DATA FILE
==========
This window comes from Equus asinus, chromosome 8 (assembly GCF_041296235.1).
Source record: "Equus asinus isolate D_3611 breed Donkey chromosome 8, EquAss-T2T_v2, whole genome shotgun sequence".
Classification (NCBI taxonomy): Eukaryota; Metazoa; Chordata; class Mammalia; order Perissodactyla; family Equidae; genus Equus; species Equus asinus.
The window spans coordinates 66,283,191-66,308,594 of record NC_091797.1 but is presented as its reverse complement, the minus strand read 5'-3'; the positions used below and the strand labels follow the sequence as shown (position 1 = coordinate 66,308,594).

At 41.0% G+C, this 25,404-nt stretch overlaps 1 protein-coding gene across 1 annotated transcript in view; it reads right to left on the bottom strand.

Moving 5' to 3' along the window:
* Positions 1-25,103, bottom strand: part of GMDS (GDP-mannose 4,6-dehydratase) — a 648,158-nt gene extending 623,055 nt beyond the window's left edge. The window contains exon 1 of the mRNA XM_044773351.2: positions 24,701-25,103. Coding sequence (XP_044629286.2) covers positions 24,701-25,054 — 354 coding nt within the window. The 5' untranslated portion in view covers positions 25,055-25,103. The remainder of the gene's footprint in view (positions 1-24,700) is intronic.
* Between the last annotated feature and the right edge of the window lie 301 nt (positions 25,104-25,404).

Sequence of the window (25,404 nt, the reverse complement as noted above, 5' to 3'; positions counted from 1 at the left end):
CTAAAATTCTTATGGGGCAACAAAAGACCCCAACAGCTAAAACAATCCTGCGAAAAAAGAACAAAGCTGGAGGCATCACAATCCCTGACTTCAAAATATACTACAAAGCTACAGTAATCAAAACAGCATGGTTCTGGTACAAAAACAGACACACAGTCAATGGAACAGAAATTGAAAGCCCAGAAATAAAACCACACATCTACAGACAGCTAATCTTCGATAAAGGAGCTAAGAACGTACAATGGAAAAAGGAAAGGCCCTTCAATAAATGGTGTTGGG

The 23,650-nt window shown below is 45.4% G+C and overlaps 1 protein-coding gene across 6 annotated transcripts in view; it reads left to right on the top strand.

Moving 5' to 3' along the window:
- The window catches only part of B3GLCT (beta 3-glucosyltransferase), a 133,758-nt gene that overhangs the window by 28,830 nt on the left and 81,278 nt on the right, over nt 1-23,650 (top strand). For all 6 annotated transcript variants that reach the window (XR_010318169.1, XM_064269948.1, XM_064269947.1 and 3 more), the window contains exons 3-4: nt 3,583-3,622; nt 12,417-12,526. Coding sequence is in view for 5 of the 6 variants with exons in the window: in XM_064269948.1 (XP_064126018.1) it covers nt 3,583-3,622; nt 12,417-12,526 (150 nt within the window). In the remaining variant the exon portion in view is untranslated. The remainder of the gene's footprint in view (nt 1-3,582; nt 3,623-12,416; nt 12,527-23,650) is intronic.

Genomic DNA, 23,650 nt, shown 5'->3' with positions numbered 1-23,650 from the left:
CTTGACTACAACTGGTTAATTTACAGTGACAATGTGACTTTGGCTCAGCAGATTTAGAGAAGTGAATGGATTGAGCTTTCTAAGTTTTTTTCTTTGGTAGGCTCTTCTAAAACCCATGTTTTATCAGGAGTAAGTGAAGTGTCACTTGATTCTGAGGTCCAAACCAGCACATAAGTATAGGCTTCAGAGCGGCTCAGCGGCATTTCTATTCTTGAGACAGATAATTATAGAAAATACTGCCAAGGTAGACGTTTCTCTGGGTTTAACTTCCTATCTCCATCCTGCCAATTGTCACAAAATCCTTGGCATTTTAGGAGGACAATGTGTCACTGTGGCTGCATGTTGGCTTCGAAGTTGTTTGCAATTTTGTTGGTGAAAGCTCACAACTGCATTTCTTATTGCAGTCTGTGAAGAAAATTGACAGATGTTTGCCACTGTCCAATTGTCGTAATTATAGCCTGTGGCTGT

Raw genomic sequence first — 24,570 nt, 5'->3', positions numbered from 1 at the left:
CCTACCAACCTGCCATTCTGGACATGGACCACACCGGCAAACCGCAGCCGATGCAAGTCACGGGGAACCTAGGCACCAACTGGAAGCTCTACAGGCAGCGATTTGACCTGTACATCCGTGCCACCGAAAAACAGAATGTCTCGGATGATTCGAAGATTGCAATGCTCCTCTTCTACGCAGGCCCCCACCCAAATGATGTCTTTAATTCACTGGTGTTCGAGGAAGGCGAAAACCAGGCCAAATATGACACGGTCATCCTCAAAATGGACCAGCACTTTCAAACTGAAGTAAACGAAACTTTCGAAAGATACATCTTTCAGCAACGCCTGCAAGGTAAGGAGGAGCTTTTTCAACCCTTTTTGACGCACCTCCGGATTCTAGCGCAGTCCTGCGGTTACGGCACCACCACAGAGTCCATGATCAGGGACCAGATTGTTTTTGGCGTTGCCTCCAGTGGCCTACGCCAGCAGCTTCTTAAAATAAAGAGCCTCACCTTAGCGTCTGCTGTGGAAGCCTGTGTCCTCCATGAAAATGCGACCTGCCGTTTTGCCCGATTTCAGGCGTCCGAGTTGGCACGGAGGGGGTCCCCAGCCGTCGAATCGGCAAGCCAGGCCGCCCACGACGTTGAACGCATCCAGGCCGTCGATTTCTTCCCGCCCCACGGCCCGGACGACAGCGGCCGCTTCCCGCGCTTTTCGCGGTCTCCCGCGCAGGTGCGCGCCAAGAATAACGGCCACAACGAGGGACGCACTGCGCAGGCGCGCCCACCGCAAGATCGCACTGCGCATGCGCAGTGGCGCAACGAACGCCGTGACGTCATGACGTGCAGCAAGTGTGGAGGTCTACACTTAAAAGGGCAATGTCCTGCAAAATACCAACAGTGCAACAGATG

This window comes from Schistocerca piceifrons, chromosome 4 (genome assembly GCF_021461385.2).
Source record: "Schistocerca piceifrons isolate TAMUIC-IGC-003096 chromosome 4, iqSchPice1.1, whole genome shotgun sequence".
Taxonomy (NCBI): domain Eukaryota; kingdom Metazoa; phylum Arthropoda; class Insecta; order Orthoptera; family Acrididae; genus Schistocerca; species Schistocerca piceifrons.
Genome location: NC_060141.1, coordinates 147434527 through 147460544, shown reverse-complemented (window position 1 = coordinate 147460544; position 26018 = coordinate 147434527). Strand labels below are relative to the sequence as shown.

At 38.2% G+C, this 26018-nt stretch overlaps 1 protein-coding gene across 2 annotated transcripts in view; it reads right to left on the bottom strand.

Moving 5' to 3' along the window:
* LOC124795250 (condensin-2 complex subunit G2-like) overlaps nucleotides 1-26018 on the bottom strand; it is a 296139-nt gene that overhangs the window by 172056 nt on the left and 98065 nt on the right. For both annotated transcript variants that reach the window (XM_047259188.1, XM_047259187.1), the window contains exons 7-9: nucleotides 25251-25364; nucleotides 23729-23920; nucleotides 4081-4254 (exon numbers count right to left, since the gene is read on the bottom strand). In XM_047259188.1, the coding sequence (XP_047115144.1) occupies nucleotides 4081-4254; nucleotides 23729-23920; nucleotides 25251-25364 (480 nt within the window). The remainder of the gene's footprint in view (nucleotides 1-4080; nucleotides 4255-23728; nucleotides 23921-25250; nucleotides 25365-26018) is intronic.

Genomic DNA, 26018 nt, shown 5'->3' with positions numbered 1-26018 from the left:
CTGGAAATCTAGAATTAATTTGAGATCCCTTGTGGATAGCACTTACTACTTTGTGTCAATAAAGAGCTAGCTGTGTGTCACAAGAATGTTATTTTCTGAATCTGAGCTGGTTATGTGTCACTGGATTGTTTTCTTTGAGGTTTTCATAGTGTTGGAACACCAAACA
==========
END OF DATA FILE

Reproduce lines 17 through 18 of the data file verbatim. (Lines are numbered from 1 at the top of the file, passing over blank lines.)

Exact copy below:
CCTACCAACCTGCCATTCTGGACATGGACCACACCGGCAAACCGCAGCCGATGCAAGTCACGGGGAACCTAGGCACCAACTGGAAGCTCTACAGGCAGCGATTTGACCTGTACATCCGTGCCACCGAAAAACAGAATGTCTCGGATGATTCGAAGATTGCAATGCTCCTCTTCTACGCAGGCCCCCACCCAAATGATGTCTTTAATTCACTGGTGTTCGAGGAAGGCGAAAACCAGGCCAAATATGACACGGTCATCCTCAAAATGGACCAGCACTTTCAAACTGAAGTAAACGAAACTTTCGAAAGATACATCTTTCAGCAACGCCTGCAAGGTAAGGAGGAGCTTTTTCAACCCTTTTTGACGCACCTCCGGATTCTAGCGCAGTCCTGCGGTTACGGCACCACCACAGAGTCCATGATCAGGGACCAGATTGTTTTTGGCGTTGCCTCCAGTGGCCTACGCCAGCAGCTTCTTAAAATAAAGAGCCTCACCTTAGCGTCTGCTGTGGAAGCCTGTGTCCTCCATGAAAATGCGACCTGCCGTTTTGCCCGATTTCAGGCGTCCGAGTTGGCACGGAGGGGGTCCCCAGCCGTCGAATCGGCAAGCCAGGCCGCCCACGACGTTGAACGCATCCAGGCCGTCGATTTCTTCCCGCCCCACGGCCCGGACGACAGCGGCCGCTTCCCGCGCTTTTCGCGGTCTCCCGCGCAGGTGCGCGCCAAGAATAACGGCCACAACGAGGGACGCACTGCGCAGGCGCGCCCACCGCAAGATCGCACTGCGCATGCGCAGTGGCGCAACGAACGCCGTGACGTCATGACGTGCAGCAAGTGTGGAGGTCTACACTTAAAAGGGCAATGTCCTGCAAAATACCAACAGTGCAACAGATG

This window comes from Schistocerca piceifrons, chromosome 4 (genome assembly GCF_021461385.2).